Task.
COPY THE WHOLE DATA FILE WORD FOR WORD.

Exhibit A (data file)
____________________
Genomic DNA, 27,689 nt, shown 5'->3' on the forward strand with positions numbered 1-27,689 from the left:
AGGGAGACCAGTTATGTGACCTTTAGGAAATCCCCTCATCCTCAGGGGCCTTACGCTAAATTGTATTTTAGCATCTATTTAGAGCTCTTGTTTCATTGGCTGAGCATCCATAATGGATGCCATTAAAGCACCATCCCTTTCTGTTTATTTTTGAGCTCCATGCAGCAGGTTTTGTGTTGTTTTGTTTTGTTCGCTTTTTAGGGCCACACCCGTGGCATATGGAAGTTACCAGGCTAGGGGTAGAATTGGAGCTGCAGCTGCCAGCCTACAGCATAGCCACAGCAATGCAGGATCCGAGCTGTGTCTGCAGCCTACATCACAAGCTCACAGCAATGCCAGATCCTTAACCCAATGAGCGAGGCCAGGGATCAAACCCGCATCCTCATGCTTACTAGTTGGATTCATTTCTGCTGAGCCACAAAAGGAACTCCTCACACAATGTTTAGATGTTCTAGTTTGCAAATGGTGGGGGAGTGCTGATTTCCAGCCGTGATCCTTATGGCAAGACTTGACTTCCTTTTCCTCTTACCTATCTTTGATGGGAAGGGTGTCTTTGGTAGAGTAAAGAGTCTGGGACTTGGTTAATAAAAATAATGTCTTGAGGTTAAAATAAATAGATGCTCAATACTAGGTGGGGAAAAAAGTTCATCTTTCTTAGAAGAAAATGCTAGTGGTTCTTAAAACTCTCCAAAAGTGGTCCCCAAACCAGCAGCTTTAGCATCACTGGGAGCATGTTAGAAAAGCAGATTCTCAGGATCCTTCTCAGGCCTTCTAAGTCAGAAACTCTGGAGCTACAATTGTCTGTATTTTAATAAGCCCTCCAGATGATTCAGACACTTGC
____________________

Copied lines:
Genomic DNA, 27,689 nt, shown 5'->3' on the forward strand with positions numbered 1-27,689 from the left:
AGGGAGACCAGTTATGTGACCTTTAGGAAATCCCCTCATCCTCAGGGGCCTTACGCTAAATTGTATTTTAGCATCTATTTAGAGCTCTTGTTTCATTGGCTGAGCATCCATAATGGATGCCATTAAAGCACCATCCCTTTCTGTTTATTTTTGAGCTCCATGCAGCAGGTTTTGTGTTGTTTTGTTTTGTTCGCTTTTTAGGGCCACACCCGTGGCATATGGAAGTTACCAGGCTAGGGGTAGAATTGGAGCTGCAGCTGCCAGCCTACAGCATAGCCACAGCAATGCAGGATCCGAGCTGTGTCTGCAGCCTACATCACAAGCTCACAGCAATGCCAGATCCTTAACCCAATGAGCGAGGCCAGGGATCAAACCCGCATCCTCATGCTTACTAGTTGGATTCATTTCTGCTGAGCCACAAAAGGAACTCCTCACACAATGTTTAGATGTTCTAGTTTGCAAATGGTGGGGGAGTGCTGATTTCCAGCCGTGATCCTTATGGCAAGACTTGACTTCCTTTTCCTCTTACCTATCTTTGATGGGAAGGGTGTCTTTGGTAGAGTAAAGAGTCTGGGACTTGGTTAATAAAAATAATGTCTTGAGGTTAAAATAAATAGATGCTCAATACTAGGTGGGGAAAAAAGTTCATCTTTCTTAGAAGAAAATGCTAGTGGTTCTTAAAACTCTCCAAAAGTGGTCCCCAAACCAGCAGCTTTAGCATCACTGGGAGCATGTTAGAAAAGCAGATTCTCAGGATCCTTCTCAGGCCTTCTAAGTCAGAAACTCTGGAGCTACAATTGTCTGTATTTTAATAAGCCCTCCAGATGATTCAGACACTTGC